Allen: I’ve been trying to preview more “Fight Night” cards, as long as they don’t happen on the same week as a pay-per-view. This fits into the mold, so I’m going to preview this Saturday’s event. This card has gotten some criticism for the lack of big names. That’s what will happen when there are so many events. I’m still in favor of there being fewer events, so there will be less complaints and more stacked cards.
Five questions for UFC Fight Night 30
The main event is still intriguing featuring Mark Munoz against Lyoto Machida, who will be making his debut in the middleweight division. Obviously some of the buzz of the main event was taken off when hometown hero Michael Bisping injured during training. Both fighters are friends and have trained with each other before. I’m sure this will be a chess match through each round. I’m joined by JP Lasaleta, who is Filipino and has major interest in the main event. He is ecstatic for this fight, so I wanted to get him back on for the preview.
JP: UFC fight night coming up this Saturday has the potential to have major changes in the middleweight standings with newcomer Lyoto Machida set to make his debut. Today’s five questions will explore the effect of Machida versus Munoz and the other major fights on the card.
1. How will the card be affected without Michael Bisping being on it? He’s a polarizing figure in England for MMA.
Allen: It has definitely taken some buzz from the event as a whole. Bisping is one of the top middleweights in the world and one of the best talkers in the UFC. He’s always been popular and it has been quite some time, since he’s fought in England. It looked to be a fascinating matchup featuring Munoz, who he’s criticized before and there had been trash talk going into the fight.
Even though Machida fighting at a new weight class is appealing, I had a lot of interest in seeing Bisping and Munoz s fight each other. Both fighters are coming off bounce back performances, after suffering terrible knockout defeats. Now you have to wonder how the crowd will react, when Machida comes out to fight. Hopefully the residents of England have gotten over it and have a positive mindset going into the event. This card has taken a big hit without Bisping, not only because of the event being in England. It’s also because of the animosity between both Munoz and himself. The interest in a fight is always picked up, when there is a legitimate beef between both fighters.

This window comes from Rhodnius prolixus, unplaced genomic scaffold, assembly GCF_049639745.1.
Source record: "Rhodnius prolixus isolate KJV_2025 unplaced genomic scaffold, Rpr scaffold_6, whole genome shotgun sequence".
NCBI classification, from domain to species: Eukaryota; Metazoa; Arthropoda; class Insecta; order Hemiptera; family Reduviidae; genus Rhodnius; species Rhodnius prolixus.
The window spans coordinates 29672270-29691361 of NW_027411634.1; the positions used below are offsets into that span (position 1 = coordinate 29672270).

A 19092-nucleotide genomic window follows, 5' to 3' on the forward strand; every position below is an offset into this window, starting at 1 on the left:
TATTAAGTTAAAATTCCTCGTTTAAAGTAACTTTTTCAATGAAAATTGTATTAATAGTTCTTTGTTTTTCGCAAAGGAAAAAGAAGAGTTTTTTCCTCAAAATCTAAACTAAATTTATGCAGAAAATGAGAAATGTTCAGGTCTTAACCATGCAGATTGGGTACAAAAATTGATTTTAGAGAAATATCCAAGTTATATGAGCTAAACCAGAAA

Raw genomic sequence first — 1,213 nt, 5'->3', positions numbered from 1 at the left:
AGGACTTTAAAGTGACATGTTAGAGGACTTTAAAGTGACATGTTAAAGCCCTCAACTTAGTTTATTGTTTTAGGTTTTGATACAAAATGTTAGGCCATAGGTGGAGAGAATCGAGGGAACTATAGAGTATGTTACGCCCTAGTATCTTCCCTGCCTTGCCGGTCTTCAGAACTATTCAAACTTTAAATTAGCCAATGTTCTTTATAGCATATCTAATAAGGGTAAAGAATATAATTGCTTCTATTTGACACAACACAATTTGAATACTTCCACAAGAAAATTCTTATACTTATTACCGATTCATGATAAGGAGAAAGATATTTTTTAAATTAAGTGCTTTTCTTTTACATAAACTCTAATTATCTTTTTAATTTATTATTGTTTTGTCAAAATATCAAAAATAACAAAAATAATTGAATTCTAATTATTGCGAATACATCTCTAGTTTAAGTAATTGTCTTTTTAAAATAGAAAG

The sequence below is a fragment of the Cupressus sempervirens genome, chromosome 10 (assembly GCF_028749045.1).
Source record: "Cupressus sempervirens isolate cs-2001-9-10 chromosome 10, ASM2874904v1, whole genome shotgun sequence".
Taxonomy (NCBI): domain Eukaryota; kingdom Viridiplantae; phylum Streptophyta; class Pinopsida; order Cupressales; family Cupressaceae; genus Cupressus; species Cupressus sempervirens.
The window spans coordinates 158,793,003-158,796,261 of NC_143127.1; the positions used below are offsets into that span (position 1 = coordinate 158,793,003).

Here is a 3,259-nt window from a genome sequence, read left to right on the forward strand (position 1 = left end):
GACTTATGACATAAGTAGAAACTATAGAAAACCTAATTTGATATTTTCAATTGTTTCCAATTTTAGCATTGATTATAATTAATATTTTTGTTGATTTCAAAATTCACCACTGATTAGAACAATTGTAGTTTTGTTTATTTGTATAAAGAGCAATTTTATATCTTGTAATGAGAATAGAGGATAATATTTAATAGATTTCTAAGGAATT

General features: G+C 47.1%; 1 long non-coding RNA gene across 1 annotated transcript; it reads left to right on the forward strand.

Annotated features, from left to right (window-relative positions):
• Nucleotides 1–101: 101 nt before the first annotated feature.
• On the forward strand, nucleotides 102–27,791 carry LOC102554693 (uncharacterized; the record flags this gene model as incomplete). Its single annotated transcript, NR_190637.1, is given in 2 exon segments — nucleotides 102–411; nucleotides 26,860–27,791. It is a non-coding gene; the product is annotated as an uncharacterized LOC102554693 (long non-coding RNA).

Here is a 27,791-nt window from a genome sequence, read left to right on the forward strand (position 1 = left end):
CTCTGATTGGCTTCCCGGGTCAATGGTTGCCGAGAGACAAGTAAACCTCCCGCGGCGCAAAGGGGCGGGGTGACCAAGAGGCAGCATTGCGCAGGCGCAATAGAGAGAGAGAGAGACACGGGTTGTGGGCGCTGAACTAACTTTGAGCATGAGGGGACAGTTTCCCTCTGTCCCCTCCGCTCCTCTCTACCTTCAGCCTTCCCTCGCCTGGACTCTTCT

JP: The effects of Bisping absence will be negligible. Sure he’s supposed to be the home town hero, but his media persona still leaves even Brits less than fans. The replacement in Machida raises the profile of the card, as it brings in a former champion and a much more fan favorite fighter.
2. Is John Lineker a legitimate threat in the flyweight division?
Allen: Obviously the big question, before breaking down the fight has to be about his weight. Lineker has missed weight in two of his four fights in the UFC. While he continues to improve his arsenal, he needs to get his weight in order if he wants a future title shot. As for his actual talent, he has made a believer. The way he bounced back against Jose Maria Tome, when Tome landed a clean spinning back fist was remarkable. He looked staggered and wobbly, yet still managed to bounce back and finish the fight in the second round.
This is a good matchup for him against Phil Harris, who doesn’t have great stand up. Harris is known for bullying his opponents to the ground and submitting them. Harris will need to mix in his strikes with takedowns, if he wants to avoid getting into a slugfest with Lineker. There are still questions about Lineker’s cardio and will find out here, if Harris manages to survive past the second round. I don’t think that will happen and Lineker will continue his hot streak. Other than John Dodson, there isn’t any flyweight that can hit harder than Lineker
JP: Since the division is still developing and relatively thin, anyone who can put together four wins in a row can have a valid title shot. Lineker is at three wins and on top of that, his last two fights were knockouts. Knockouts are a rarity in the lightest divisions. If he can finish Phil Harris in the same fashion, he should at least be considered to fight against a number one contender eliminator.
3. Do you see potential in Jimi Manuwa or is he already being too overhyped?
Allen: Whenever there are clips of devastating knockouts from one certain fighter, there will always be an Internet fan base for any fight. Manuwa has shown how powerful and fluid his striking is. He knows how to use his reach to his advantage, which gives his opponents fits. His left hook is his most dangerous weapon, but he’s so well rounded that you don’t know what’s next. Overall, Manuwa is one of the most explosive light heavyweights in the UFC.
Now is he overhyped? I wouldn’t say so necessarily because he hasn’t fought enough in the UFC yet. What I’m most concerned about is his conditioning. As good as his striking may be, he hasn’t gone to the third round in any fight of his career. Some people may think I’m overreacting, but it can be an issue. If you remember his fight with Kyle Kingsbury from last year, he was starting to fatigue a bit in the late second round. He always looks to be in phenomenal shape, but a fighter’s physical appearance shouldn’t be used to label whether a fighter’s in shape or not. Ryan Jimmio showed in his last fight against Igor Pokrajac that he knows how to keep fighters against the cage and tire them out. If Manuwa starts to fatigue, we may see him get taken down at will by Jimmio. We’ll have to wait for Saturday, but Manuwa deserves all the praise for his success. It would be unfair to call him overhyped.